Another populist argument given in favour of tobacco production is the dependence of about 4 lakh people (two thirds of whom are women) on bidi rolling as a major economic activity. But the ground reality is that bidi manufacturing is the most exploitative work, wherein most of the workers (more than 50%) do not get even the minimum wages. This industry is largely in the unorganized sector. Manufacturers easily resort to all sorts of underhand dealings to evade excise duty as well as circumvent the minimum wages act. Many children are also engaged in this activity in direct contravention of the Child Labour (Prohibition) Act.
A recent study, initiated by Voluntary Health Association of India (VHAI), on the bidi workers from the districts of Murshidabad in West Bengal and Anand in Gujarat has brought out their dismal health and socio economic conditions. The study revealed that most of the respondents (more than 76%) earn a measly sum of Rs.33 per one thousand bidis that they rolled in more than 12 hours. This is much below the minimum wage of Rs.40 per day. Coupled with poor wages are the deplorable working conditions. The bidi workers are constantly exposed to the grave risk of contracting tuberculosis, asthma, lung disease and spinal problems. Women who carry their infants to work expose them to hazardous tobacco dust and fumes. Occurrence of asthma and respiratory / skin diseases is very common in children engaged in bidi manufacturing. Moreover, they have to juggle school with bidi rolling, and often discontinue after the primary level (especially the girls) to engage full time in bidi rolling to augment family income.
A whopping 95% of the respondents wanted to shift from their present occupation, to some other livelihood, with some external support.
Regarding the fiscal benefits accruing to the government from revenue collection, here again facts are very different from fiction. According to a study reported in the January 2009 issue of Tobacco Control (a publication of the British Medical Journal), India spends more on treating tobacco related diseases than it collects by way of taxes from the tobacco industry. The study used the data from the National Sample Survey conducted in 2004.
The total economic cost of tobacco use in India (direct and indirect) amounted to US $1.7 billion in 2004. This is 16% more than the total excise tax revenue of $1.46 billion collected from all tobacco products in India in the same period. It is also many times more than the expenditure on tobacco control measures.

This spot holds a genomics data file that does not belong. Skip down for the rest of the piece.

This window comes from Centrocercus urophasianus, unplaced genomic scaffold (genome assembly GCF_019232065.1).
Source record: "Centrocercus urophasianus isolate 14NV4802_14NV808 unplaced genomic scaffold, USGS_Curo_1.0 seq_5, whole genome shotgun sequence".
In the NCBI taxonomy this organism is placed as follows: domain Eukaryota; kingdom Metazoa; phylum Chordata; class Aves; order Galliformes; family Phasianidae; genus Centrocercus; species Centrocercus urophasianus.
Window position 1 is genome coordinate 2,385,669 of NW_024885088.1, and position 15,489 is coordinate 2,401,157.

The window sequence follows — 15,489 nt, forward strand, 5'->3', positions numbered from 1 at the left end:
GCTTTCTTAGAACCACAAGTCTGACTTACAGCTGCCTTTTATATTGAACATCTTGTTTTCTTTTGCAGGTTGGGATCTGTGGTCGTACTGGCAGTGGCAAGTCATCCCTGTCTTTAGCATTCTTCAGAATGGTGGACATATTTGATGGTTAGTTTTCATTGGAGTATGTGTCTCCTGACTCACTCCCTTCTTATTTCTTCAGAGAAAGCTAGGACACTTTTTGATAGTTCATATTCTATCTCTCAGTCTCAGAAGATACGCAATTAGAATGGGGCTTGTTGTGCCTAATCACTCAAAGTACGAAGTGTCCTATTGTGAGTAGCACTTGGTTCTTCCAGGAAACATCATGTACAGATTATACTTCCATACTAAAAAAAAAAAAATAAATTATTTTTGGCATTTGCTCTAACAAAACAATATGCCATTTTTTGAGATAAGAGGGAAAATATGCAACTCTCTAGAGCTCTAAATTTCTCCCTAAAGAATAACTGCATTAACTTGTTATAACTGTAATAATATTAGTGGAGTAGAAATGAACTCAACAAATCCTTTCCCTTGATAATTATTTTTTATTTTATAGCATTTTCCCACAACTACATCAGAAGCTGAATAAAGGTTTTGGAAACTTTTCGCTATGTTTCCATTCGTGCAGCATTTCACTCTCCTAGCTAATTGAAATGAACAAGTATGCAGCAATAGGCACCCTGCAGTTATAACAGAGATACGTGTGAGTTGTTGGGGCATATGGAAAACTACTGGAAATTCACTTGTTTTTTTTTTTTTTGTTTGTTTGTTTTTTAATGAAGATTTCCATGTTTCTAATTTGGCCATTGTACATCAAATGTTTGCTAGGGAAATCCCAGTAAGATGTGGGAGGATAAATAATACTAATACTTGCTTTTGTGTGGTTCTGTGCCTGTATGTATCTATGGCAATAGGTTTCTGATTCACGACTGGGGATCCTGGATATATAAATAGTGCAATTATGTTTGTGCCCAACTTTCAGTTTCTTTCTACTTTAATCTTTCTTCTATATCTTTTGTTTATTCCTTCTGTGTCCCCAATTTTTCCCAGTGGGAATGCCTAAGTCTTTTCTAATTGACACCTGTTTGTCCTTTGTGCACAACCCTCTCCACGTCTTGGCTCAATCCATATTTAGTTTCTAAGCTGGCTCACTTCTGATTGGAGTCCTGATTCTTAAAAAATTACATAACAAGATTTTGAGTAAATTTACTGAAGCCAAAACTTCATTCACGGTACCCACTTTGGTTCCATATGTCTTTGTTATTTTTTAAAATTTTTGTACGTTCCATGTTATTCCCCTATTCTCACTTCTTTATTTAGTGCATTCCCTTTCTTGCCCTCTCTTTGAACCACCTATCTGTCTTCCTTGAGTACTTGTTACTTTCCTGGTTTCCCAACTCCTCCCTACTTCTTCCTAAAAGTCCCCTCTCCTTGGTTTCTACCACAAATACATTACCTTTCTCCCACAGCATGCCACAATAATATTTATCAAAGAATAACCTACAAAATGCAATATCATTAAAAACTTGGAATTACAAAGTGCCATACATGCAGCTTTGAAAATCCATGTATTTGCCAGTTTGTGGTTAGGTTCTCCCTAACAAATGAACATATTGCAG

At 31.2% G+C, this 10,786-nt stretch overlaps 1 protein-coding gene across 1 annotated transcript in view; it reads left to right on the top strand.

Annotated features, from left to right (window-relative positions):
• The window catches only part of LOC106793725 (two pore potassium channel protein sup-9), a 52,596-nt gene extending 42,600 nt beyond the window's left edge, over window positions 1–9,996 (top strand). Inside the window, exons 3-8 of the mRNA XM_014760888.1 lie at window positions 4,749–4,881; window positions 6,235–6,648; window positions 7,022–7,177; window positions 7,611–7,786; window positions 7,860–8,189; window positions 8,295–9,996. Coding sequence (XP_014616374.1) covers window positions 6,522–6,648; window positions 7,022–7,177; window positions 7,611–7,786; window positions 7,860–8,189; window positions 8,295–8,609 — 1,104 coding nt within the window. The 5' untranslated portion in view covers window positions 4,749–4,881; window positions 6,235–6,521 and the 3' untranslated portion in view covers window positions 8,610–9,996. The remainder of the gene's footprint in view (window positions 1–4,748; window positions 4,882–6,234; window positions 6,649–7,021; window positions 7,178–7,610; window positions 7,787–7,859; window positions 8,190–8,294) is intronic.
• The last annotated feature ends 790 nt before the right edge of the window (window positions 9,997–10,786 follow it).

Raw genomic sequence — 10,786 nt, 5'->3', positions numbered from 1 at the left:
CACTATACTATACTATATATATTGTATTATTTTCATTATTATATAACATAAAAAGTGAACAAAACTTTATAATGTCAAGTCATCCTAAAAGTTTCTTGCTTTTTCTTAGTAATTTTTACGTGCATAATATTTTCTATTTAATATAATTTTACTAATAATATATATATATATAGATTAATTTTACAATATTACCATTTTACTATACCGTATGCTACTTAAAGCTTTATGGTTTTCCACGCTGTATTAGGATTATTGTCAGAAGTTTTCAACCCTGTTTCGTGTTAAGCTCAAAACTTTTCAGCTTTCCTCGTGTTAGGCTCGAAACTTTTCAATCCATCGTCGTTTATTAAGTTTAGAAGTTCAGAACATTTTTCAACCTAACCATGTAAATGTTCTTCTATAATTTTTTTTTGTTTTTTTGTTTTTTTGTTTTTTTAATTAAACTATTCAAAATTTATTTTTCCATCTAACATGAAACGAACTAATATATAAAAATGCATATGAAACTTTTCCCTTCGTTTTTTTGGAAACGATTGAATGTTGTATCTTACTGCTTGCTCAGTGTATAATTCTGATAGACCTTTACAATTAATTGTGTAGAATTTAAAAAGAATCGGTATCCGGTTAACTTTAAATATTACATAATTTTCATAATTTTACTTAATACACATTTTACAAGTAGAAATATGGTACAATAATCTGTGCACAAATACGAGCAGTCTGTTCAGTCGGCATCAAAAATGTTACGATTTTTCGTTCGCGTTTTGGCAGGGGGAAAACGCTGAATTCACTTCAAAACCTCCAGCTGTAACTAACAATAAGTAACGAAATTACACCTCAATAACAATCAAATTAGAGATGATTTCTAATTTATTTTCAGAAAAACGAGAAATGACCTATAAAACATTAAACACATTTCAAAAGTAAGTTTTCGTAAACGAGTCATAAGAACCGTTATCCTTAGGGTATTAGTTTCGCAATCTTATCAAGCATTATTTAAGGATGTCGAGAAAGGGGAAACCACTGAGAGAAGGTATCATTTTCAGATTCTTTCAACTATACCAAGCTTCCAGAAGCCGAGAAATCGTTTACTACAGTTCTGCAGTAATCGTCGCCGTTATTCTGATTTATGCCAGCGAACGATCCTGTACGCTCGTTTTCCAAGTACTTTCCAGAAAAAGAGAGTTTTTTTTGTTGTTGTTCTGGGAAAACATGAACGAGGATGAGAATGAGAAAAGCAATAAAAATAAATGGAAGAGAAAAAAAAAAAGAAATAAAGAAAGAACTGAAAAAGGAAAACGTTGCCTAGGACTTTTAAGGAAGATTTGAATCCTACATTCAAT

Global tobacco production has almost doubled since the 1960s. In 2006, world tobacco production totaled nearly 7 million metric tones, with 85% of the leaf grown in low and middle resources countries. Even the Tobacco Atlas published by the American Cancer Society recognizes that tobacco agriculture creates extensive environmental and public health problems. The WHO agrees that tobacco cultivation creates extensive environmental and public health problems. Pesticide/fertilizer run offs contaminate water resources. Curing of tobacco leaf with wood fuel leads to massive deforestation. Agricultural workers, even if they do not consume tobacco, suffer from pesticide poisoning, green tobacco sickness and lung damage from particulate tobacco smoke and field dust.
The FCTC rightly calls for financial/technical assistance to tobacco growers, so that they may shift to nutritious, economically viable and environmentally sound livelihood alternatives. Unskilled bidi workers will have to be found alternate employment with the help of public - private partnership. The time is ripe to focus not only on reducing tobacco consumption but also to question state support to tobacco cultivation. Tobacco control cannot be effective unless its supply is restricted and gradually stopped altogether. India cannot afford to continue exhibiting the dual policy of control of tobacco consumption and promotion of tobacco cultivation / production of tobacco products, side by side. Tobacco kills 1 million people in India annually.
A planned and phased reduction in tobacco production is going to benefit all. People employed in retailing, processing and in industries manufacturing cigarettes / chewing products can get alternate employment. In fact, most of the tobacco multinationals have diversified into other businesses and should be encouraged to close down their 'poison manufacturing units' in the name of corporate social responsibility.
Let the Asian Tiger take the lead in this matter for the rest of the world to follow. Contributed by: Shobha Shukla